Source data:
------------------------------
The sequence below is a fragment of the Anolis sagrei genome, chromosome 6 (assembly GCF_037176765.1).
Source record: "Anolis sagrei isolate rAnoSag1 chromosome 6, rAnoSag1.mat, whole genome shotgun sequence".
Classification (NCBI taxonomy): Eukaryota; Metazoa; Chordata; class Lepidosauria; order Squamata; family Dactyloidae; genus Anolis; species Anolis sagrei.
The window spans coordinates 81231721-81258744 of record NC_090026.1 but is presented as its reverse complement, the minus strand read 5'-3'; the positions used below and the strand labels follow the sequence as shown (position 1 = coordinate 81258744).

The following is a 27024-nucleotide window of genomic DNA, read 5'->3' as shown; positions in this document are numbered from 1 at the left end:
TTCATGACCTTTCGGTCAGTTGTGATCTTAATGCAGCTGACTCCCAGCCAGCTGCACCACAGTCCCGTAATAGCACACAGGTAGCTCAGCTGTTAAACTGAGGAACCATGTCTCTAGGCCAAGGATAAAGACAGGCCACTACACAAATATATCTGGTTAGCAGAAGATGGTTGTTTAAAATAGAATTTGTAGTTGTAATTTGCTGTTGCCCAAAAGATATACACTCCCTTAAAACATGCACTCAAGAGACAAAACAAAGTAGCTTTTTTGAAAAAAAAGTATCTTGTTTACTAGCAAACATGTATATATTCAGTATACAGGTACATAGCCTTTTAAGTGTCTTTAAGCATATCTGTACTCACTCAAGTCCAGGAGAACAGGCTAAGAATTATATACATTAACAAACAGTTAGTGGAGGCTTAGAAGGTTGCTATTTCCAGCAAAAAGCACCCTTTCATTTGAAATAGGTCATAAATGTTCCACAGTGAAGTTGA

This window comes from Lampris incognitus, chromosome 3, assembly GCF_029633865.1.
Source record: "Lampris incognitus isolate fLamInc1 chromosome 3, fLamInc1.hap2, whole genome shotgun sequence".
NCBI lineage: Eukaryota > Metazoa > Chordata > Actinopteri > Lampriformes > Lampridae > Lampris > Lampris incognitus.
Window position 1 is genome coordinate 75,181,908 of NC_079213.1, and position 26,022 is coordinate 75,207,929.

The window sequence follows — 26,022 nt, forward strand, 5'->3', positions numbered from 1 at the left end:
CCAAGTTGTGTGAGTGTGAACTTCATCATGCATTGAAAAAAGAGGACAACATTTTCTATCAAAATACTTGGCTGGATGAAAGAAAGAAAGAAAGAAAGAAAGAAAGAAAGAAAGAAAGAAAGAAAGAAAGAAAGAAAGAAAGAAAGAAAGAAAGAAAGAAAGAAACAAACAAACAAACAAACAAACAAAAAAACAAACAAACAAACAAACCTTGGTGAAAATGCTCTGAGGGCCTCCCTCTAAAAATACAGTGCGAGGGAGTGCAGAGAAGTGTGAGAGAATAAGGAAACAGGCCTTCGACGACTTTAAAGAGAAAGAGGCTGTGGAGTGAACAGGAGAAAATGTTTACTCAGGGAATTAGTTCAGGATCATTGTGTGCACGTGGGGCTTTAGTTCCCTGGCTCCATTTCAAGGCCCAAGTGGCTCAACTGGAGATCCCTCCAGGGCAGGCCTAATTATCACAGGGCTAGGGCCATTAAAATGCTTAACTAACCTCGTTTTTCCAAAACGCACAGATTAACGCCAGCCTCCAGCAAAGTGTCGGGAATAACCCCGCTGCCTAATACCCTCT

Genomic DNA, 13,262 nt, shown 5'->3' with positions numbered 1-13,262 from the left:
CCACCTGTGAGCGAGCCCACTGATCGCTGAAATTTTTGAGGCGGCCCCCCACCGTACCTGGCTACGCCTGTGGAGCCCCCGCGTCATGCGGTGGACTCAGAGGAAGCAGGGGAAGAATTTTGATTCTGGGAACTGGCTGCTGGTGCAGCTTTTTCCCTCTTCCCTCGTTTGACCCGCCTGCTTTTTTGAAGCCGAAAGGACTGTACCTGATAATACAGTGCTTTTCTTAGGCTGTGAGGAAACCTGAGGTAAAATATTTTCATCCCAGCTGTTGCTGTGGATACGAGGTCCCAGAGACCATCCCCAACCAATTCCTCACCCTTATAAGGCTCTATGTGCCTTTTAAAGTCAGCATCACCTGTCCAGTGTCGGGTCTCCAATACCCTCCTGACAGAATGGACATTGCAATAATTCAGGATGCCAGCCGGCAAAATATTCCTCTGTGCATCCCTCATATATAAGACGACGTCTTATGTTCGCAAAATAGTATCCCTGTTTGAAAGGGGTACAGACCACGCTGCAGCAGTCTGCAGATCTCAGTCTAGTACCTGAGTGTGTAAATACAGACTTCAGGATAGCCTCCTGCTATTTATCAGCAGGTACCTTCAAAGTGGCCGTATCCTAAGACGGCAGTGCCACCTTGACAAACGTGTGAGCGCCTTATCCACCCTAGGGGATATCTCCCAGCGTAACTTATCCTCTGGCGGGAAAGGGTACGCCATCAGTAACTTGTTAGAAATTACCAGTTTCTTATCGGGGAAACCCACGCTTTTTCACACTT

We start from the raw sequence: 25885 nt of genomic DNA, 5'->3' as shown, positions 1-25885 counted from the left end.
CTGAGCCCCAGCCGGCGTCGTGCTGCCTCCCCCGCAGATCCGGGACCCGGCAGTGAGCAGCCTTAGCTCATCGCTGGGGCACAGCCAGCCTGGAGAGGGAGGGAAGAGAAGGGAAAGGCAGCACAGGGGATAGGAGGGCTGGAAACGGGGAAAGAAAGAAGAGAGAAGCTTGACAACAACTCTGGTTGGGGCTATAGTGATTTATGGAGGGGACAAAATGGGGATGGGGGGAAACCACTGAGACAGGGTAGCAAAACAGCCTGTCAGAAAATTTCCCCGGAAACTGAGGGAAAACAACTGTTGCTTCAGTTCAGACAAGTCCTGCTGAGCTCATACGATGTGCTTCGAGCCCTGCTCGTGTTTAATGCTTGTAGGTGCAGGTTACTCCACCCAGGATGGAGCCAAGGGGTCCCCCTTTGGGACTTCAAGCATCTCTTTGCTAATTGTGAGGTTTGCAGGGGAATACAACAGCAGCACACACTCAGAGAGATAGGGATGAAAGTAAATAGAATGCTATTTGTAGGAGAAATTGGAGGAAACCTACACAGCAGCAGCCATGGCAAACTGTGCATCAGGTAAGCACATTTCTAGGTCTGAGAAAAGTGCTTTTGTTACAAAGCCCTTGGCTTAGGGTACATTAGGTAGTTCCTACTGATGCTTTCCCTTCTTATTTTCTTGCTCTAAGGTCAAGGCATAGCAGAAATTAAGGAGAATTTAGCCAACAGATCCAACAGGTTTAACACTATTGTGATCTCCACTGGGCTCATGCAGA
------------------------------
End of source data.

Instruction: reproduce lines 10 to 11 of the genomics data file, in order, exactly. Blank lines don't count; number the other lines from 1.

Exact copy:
Window position 1 is genome coordinate 75,181,908 of NC_079213.1, and position 26,022 is coordinate 75,207,929.

The window sequence follows — 26,022 nt, forward strand, 5'->3', positions numbered from 1 at the left end: